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Q&A: How Do I Give my Windows Service More Time to Stop During Shutdown?

Q&A - Increase Service Timeout
  One of our file ingestion services can take a while to finish all pending database updates and exit cleanly. Sometimes when we reboot the server, Windows doesn’t wait for the service to finish, and we end up with database corruption, which is a huge pain.

How do I get Windows to wait until my service is done and not kill it while it’s still working?

— Jeff

Hi Jeff, sorry to hear of the database corruption!

For obvious reasons, Windows tries to shut itself down as quickly as possible. The goal is to complete the process in 20 seconds or less.

Applications and services that don’t respond within that time frame are classified as hung and are promptly terminated. As you have seen, this can lead to undesirable results.

Clearly this bias towards a quick shutdown makes sense for a desktop computer because a person is likely waiting patiently at the keyboard and mouse. However, it not ideal for servers running important background processes. In the server scenario, where interactive user experience is less of an issue, a safe shutdown should take precedence over a speedy one!

Fortunately there are a couple of ways to swing the balance of power to your Windows Service:

1. Extend the “Shutdown Timeout” for all Windows Services

As far as services are concerned, Windows follows this procedure when shutting down:

  1. Windows informs each service that it should shut down

  2. Windows waits until either:
    • all services have stopped, or
    • a fixed period has elapsed.
  3. Windows forcibly terminates any services still running

By default, that “fixed period” is only 5 seconds — insufficient time for your busy service to wind down gracefully.

Fortunately we can extend that period by modifying this registry value:

HKEY_LOCAL_MACHINE\SYSTEM\CurrentControlSet\Control\WaitToKillServiceTimeout

How long does your service need to exit gracefully? Will 60 seconds be enough?

To change the timeout:

  1. Start the registry editor (“regedit”)

  2. In the tree on the left, navigate to:

    HKEY_LOCAL_MACHINE\SYSTEM\CurrentControlSet\Control

  3. In the right panel, find the WaitToKillServiceTimeout value. If you don’t see it, create it by:

    1. Selecting Control on the left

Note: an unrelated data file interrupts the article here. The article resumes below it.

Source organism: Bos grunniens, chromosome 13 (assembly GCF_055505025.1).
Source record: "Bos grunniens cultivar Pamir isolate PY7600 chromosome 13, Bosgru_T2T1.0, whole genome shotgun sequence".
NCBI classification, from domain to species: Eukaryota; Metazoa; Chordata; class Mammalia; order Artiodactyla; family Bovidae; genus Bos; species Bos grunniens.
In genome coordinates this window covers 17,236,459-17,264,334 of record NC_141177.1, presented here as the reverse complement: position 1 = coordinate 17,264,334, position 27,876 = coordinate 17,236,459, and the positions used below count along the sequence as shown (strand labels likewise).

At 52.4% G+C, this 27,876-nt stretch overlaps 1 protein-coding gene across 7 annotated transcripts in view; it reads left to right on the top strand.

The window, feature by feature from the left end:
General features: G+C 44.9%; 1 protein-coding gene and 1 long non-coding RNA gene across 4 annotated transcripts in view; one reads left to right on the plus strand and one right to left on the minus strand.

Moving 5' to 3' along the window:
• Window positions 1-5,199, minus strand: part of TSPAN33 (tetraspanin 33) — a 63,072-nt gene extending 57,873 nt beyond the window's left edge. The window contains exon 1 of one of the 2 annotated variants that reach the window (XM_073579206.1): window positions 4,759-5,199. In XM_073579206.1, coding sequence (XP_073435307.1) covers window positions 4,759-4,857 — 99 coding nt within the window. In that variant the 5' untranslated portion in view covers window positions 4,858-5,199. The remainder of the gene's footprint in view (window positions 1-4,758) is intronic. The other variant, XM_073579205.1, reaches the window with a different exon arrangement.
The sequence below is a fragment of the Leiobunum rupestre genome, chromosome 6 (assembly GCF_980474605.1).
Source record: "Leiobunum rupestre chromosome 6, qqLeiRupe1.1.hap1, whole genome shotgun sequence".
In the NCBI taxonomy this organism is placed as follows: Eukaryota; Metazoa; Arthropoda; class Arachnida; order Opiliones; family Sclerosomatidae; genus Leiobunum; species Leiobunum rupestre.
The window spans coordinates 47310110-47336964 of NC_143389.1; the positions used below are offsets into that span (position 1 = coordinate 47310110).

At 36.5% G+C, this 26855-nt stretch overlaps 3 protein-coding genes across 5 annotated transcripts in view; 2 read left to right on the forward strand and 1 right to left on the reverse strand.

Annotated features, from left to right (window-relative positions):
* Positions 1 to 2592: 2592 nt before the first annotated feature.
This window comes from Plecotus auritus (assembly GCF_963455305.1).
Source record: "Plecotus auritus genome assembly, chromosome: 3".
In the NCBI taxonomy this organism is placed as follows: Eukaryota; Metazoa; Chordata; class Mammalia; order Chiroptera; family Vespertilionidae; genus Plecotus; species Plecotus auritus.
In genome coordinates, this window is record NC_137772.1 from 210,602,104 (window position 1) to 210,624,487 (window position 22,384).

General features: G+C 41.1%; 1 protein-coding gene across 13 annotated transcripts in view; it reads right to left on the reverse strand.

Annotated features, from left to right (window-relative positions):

2. Choosing Edit > New > String Value (not DWORD) from the menu

    3. Naming the new value WaitToKillServiceTimeout.

    WaitToKillServiceTimeout registry value
  4. Double-click the WaitToKillServiceTimeout entry to bring up the Edit String window. Enter 60000 in the Value data field (it’s in milliseconds) and click OK to save your change.

    Change WaitToKillServiceTimeout
  5. Reboot your computer. You don’t have to do that right now, but the new timeout setting will not take effect until Windows restarts.

Note that this modification will not make Windows wait indefinitely for your service to finish. If your service takes longer than 60 seconds, it will still be terminated. Be sure to choose a timeout value that is long enough to cover your scenario, but not too long to make shutdown intolerable.

2. Update your Windows Service to accept Preshutdown Notifications

Changing the WaitToKillServiceTimeout setting is a quick fix but the delay you specify will apply to all services. If another, non-critical service is hung, Windows will wait the full duration before terminating it.

To make sure that Windows waits for your specific service, you should update the code to accept preshutdown notifications.

Specifically, your service must:

  1. Call the SetServiceStatus function, passing the SERVICE_ACCEPT_PRESHUTDOWN flag in the SERVICE_STATUS structure;

  2. Clean up and exit when it receives the SERVICE_CONTROL_SHUTDOWN notification.

This article reviews the code to be added in C# projects.

How preshutdown works

The preshutdown process was introduced in Windows Vista (circa 2007). As the name suggests, it runs before the regular shutdown process. Its purpose is to give mission-critical services an early start on exiting, ahead of less important modules.

The preshutdown process looks like this:

  1. Windows notifies all services that have registered for preshutdown notifications to exit

  2. For each of those services, Windows waits until either:
    • the service has stopped, or
    • a fixed period has elapsed.
  3. Windows proceeds with the regular shutdown procedure (see above)

By default, that fixed period is 180 seconds (3 minutes) — more than enough time for most Windows Services to tidy up and exit gracefully.

But what if you need more than three minutes? Fortunately Microsoft has provided a solution there as well…

How to extend the preshutdown timeout beyond 3 minutes

With a simple code change, a preshutdown service can instruct Windows to wait more than the default 3 minutes for the service to end in the preshutdown phase.

You must add code to call the ChangeServiceConfig2 function with the SERVICE_CONFIG_PRESHUTDOWN_INFO level, and the timeout value in the SERVICE_PRESHUTDOWN_INFO structure set to an appropriate value.

Here is what the addition looks like in C++ (error checking omitted for brevity):

   SC_HANDLE hService =	OpenService(...);
   ...
   SERVICE_PRESHUTDOWN_INFO info;
   info.dwPreshutdownTimeout = 5 * 60 * 1000; // 5 minutes
   ChangeServiceConfig2(hService, SERVICE_CONFIG_PRESHUTDOWN_INFO, &info);

The new code is best called once when you install/setup your service, but it can be invoked during normal operation as well. Whichever works better in your situation.

Hopefully one of these two solutions will delay shutdown long enough to eliminate the database corruption. Please try them, and be sure to get in touch if you have any questions!

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